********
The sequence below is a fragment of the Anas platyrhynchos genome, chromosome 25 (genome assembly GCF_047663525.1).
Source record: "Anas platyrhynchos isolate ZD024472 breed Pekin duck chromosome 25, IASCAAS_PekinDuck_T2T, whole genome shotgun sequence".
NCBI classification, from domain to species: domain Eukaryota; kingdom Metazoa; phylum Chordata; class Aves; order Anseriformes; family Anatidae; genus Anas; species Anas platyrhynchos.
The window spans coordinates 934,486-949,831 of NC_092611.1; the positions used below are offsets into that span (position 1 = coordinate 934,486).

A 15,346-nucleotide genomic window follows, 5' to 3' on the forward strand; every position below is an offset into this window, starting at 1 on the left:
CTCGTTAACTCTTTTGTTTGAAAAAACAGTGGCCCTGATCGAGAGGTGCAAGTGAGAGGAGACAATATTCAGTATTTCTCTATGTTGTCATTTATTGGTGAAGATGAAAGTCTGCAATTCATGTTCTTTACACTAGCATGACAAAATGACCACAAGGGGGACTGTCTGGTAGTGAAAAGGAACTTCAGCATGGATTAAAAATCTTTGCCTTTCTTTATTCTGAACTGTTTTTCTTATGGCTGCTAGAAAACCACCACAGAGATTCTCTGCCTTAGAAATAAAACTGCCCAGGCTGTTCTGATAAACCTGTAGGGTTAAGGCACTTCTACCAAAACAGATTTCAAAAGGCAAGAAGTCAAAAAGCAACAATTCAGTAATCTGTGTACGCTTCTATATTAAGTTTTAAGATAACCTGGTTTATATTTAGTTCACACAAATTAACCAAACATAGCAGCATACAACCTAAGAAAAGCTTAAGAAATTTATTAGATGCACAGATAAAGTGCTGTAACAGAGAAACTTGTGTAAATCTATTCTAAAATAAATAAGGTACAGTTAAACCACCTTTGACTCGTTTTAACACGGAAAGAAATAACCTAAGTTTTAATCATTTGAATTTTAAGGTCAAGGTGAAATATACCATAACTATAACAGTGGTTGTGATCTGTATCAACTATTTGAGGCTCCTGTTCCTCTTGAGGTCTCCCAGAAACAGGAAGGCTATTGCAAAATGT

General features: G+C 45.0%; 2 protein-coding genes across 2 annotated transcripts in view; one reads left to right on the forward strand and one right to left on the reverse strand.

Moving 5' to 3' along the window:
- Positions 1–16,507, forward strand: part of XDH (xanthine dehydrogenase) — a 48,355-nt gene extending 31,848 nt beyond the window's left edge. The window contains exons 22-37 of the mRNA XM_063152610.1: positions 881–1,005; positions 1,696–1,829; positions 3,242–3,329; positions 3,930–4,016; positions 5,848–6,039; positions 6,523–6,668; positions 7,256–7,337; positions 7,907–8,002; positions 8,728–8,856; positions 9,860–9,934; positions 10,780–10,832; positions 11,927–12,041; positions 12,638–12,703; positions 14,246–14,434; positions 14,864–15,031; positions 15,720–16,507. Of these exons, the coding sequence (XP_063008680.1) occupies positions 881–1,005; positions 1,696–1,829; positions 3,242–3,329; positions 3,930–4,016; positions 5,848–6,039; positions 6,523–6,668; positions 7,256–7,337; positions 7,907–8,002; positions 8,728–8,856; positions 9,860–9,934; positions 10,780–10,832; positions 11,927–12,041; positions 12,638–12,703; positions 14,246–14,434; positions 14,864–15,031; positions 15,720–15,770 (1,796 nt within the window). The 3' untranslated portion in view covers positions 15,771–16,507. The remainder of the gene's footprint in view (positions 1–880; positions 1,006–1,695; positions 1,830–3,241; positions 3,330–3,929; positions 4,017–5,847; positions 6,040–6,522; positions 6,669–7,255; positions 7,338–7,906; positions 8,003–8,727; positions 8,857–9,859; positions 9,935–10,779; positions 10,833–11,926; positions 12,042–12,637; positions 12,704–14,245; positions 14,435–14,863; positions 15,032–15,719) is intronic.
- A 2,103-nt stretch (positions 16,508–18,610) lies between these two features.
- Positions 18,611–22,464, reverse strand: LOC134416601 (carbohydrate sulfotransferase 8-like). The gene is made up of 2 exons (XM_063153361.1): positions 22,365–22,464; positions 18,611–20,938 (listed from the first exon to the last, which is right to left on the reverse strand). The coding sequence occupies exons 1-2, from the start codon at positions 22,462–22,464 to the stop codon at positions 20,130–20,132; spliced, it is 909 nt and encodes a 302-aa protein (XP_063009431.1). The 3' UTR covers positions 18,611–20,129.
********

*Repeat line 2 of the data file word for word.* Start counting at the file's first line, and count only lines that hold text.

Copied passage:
Source record: "Anas platyrhynchos isolate ZD024472 breed Pekin duck chromosome 25, IASCAAS_PekinDuck_T2T, whole genome shotgun sequence".